This section provides information specific to the Linux port of HTCondor.

The condor_kbdd on Linux Platforms

The HTCondor keyboard daemon, condor_kbdd, monitors X events on machines where the operating system does not provide a way of monitoring the idle time of the keyboard or mouse. On Linux platforms, it is needed to detect USB keyboard activity. Otherwise, it is not needed. On Windows platforms, the condor_kbdd is the primary way of monitoring the idle time of both the keyboard and mouse.

On Linux platforms, great measures have been taken to make the condor_kbdd as robust as possible, but the X window system was not designed to facilitate such a need, and thus is not as efficient on machines where many users frequently log in and out on the console.

In order to work with X authority, which is the system by which X authorizes processes to connect to X servers, the condor_kbdd needs to run with super user privileges. Currently, the condor_kbdd assumes that X uses the HOME environment variable in order to locate a file named .Xauthority. This file contains keys necessary to connect to an X server. The keyboard daemon attempts to set HOME to various users’ home directories in order to gain a connection to the X server and monitor events. This may fail to work if the keyboard daemon is not allowed to attach to the X server, and the state of a machine may be incorrectly set to idle when a user is, in fact, using the machine.

In some environments, the condor_kbdd will not be able to connect to the X server because the user currently logged into the system keeps their authentication token for using the X server in a place that no local user on the current machine can get to. This may be the case for files on AFS, because the user’s .Xauthority file is in an AFS home directory.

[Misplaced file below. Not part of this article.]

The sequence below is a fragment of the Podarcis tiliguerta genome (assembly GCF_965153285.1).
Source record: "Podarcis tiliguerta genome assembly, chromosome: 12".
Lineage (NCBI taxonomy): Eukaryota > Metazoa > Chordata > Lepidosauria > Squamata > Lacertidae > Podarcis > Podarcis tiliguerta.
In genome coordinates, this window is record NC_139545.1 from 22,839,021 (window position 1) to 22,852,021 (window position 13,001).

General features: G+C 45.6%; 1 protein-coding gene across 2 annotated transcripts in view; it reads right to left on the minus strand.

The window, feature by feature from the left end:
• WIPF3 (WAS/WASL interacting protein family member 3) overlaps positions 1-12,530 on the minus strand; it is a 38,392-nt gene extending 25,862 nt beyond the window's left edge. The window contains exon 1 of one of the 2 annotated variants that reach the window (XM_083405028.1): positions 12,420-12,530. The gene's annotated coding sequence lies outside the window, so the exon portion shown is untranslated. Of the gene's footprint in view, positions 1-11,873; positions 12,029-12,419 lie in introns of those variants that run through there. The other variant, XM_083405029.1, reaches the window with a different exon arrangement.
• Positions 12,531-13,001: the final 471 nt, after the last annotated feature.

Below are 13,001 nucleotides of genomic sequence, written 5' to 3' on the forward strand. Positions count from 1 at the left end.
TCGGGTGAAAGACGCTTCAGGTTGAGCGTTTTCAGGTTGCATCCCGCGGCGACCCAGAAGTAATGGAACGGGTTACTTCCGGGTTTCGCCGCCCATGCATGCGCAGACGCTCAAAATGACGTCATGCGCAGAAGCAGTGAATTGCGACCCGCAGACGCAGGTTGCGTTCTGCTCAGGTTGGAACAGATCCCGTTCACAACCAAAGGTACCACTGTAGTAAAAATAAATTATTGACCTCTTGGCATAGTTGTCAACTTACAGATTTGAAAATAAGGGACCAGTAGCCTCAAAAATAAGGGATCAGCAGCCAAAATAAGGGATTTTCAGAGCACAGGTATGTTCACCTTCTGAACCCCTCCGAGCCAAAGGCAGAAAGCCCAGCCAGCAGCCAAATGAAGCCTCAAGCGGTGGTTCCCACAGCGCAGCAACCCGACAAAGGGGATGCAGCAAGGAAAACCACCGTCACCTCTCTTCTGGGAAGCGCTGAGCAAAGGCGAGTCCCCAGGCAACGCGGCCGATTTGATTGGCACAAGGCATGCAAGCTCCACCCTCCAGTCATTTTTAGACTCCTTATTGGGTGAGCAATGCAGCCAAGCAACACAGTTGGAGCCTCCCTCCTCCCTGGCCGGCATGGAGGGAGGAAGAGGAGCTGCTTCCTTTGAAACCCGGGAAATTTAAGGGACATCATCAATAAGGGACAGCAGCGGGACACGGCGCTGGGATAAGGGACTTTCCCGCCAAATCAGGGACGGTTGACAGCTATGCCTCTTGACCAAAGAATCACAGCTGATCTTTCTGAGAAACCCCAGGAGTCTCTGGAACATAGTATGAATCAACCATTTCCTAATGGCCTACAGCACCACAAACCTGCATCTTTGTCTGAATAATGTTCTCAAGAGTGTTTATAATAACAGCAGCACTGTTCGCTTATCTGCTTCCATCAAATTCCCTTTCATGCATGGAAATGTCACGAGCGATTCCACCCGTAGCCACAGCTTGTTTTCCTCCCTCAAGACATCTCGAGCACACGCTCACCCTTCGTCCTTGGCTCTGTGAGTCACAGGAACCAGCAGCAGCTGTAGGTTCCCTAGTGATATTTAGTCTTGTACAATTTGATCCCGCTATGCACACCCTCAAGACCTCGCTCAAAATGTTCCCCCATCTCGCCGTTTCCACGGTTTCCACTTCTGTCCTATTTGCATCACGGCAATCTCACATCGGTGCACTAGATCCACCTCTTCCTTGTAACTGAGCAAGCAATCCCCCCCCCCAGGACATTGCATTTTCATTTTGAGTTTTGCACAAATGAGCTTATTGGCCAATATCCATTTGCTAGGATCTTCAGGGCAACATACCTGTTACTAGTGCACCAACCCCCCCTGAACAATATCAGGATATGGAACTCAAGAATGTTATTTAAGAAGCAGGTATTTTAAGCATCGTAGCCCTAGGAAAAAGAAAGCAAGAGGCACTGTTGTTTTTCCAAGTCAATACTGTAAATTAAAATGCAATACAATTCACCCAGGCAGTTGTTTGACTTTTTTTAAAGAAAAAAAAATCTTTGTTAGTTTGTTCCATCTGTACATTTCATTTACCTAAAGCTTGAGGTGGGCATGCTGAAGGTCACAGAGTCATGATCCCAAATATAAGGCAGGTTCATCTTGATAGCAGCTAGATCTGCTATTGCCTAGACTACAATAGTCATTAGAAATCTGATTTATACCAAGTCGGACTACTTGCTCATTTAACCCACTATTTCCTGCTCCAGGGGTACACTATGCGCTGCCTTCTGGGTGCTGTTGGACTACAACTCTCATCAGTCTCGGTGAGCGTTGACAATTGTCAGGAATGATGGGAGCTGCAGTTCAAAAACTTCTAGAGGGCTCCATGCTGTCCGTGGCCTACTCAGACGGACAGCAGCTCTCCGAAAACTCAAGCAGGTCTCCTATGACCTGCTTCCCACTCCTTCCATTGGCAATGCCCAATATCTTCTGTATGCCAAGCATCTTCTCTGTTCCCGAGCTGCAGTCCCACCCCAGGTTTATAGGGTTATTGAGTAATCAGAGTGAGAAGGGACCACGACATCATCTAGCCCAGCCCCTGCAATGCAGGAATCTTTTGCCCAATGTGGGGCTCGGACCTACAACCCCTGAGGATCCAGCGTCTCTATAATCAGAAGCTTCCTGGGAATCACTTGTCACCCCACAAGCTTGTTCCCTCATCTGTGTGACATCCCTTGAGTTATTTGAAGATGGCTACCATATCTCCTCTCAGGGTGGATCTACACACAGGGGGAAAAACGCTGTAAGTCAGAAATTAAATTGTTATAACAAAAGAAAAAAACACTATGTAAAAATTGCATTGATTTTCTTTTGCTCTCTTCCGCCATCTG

There may also be cases where the condor_kbdd may not be run with super user privileges because of political reasons, but it is still desired to be able to monitor X activity. In these cases, change the XDM configuration in order to start up the condor_kbdd with the permissions of the logged in user. If running X11R6.3, the files to edit will probably be in /usr/X11R6/lib/X11/xdm. The .xsession file should start up the condor_kbdd at the end, and the .Xreset file should shut down the condor_kbdd. The -l option can be used to write the daemon’s log file to a place where the user running the daemon has permission to write a file. The file’s recommended location will be similar to $HOME/.kbdd.log, since this is a place where every user can write, and the file will not get in the way. The -pidfile and -k options allow for easy shut down of the condor_kbdd by storing the process ID in a file. It will be necessary to add lines to the XDM configuration similar to

$ condor_kbdd -l $HOME/.kbdd.log -pidfile $HOME/

This will start the condor_kbdd as the user who is currently logged in and write the log to a file in the directory $HOME/.kbdd.log/. This will also save the process ID of the daemon to ˜/, so that when the user logs out, XDM can do:

$ condor_kbdd -k $HOME/

This will shut down the process recorded in file ˜/ and exit.

To see how well the keyboard daemon is working, review the log for the daemon and look for successful connections to the X server. If there are none, the condor_kbdd is unable to connect to the machine’s X server.